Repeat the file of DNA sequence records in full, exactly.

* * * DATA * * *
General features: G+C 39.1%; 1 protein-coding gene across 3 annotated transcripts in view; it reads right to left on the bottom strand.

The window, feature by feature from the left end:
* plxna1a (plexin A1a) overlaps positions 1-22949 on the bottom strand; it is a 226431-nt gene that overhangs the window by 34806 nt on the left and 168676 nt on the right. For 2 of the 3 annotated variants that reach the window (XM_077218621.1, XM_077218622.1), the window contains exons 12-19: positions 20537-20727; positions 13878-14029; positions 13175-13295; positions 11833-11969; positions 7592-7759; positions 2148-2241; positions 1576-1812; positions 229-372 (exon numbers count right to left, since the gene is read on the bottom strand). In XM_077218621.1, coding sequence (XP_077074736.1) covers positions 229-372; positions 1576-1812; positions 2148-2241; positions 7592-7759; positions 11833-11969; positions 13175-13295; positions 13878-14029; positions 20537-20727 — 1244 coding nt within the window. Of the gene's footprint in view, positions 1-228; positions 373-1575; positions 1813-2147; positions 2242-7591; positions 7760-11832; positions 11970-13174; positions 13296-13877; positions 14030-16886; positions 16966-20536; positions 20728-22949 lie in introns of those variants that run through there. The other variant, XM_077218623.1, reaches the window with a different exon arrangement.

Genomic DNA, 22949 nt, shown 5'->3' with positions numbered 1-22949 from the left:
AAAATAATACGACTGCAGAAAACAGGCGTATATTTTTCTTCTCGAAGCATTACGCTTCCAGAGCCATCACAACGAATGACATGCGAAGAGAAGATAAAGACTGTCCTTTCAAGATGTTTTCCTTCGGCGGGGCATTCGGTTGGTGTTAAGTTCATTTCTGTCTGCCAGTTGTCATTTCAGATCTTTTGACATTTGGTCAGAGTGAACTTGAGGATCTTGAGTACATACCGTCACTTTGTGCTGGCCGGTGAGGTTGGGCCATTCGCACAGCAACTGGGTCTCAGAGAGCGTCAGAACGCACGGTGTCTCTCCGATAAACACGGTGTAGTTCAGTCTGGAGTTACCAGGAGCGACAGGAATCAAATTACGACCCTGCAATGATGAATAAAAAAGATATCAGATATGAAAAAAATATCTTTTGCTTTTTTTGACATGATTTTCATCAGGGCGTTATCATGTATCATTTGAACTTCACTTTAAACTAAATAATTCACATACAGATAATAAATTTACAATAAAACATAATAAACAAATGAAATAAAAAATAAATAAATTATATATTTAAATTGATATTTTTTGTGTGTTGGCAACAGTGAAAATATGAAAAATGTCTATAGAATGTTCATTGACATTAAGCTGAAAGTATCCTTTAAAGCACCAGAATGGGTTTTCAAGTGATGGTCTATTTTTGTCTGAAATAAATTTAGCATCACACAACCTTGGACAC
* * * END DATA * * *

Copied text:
General features: G+C 39.1%; 1 protein-coding gene across 3 annotated transcripts in view; it reads right to left on the bottom strand.

The window, feature by feature from the left end:
* plxna1a (plexin A1a) overlaps positions 1-22949 on the bottom strand; it is a 226431-nt gene that overhangs the window by 34806 nt on the left and 168676 nt on the right. For 2 of the 3 annotated variants that reach the window (XM_077218621.1, XM_077218622.1), the window contains exons 12-19: positions 20537-20727; positions 13878-14029; positions 13175-13295; positions 11833-11969; positions 7592-7759; positions 2148-2241; positions 1576-1812; positions 229-372 (exon numbers count right to left, since the gene is read on the bottom strand). In XM_077218621.1, coding sequence (XP_077074736.1) covers positions 229-372; positions 1576-1812; positions 2148-2241; positions 7592-7759; positions 11833-11969; positions 13175-13295; positions 13878-14029; positions 20537-20727 — 1244 coding nt within the window. Of the gene's footprint in view, positions 1-228; positions 373-1575; positions 1813-2147; positions 2242-7591; positions 7760-11832; positions 11970-13174; positions 13296-13877; positions 14030-16886; positions 16966-20536; positions 20728-22949 lie in introns of those variants that run through there. The other variant, XM_077218623.1, reaches the window with a different exon arrangement.

Genomic DNA, 22949 nt, shown 5'->3' with positions numbered 1-22949 from the left:
AAAATAATACGACTGCAGAAAACAGGCGTATATTTTTCTTCTCGAAGCATTACGCTTCCAGAGCCATCACAACGAATGACATGCGAAGAGAAGATAAAGACTGTCCTTTCAAGATGTTTTCCTTCGGCGGGGCATTCGGTTGGTGTTAAGTTCATTTCTGTCTGCCAGTTGTCATTTCAGATCTTTTGACATTTGGTCAGAGTGAACTTGAGGATCTTGAGTACATACCGTCACTTTGTGCTGGCCGGTGAGGTTGGGCCATTCGCACAGCAACTGGGTCTCAGAGAGCGTCAGAACGCACGGTGTCTCTCCGATAAACACGGTGTAGTTCAGTCTGGAGTTACCAGGAGCGACAGGAATCAAATTACGACCCTGCAATGATGAATAAAAAAGATATCAGATATGAAAAAAATATCTTTTGCTTTTTTTGACATGATTTTCATCAGGGCGTTATCATGTATCATTTGAACTTCACTTTAAACTAAATAATTCACATACAGATAATAAATTTACAATAAAACATAATAAACAAATGAAATAAAAAATAAATAAATTATATATTTAAATTGATATTTTTTGTGTGTTGGCAACAGTGAAAATATGAAAAATGTCTATAGAATGTTCATTGACATTAAGCTGAAAGTATCCTTTAAAGCACCAGAATGGGTTTTCAAGTGATGGTCTATTTTTGTCTGAAATAAATTTAGCATCACACAACCTTGGACAC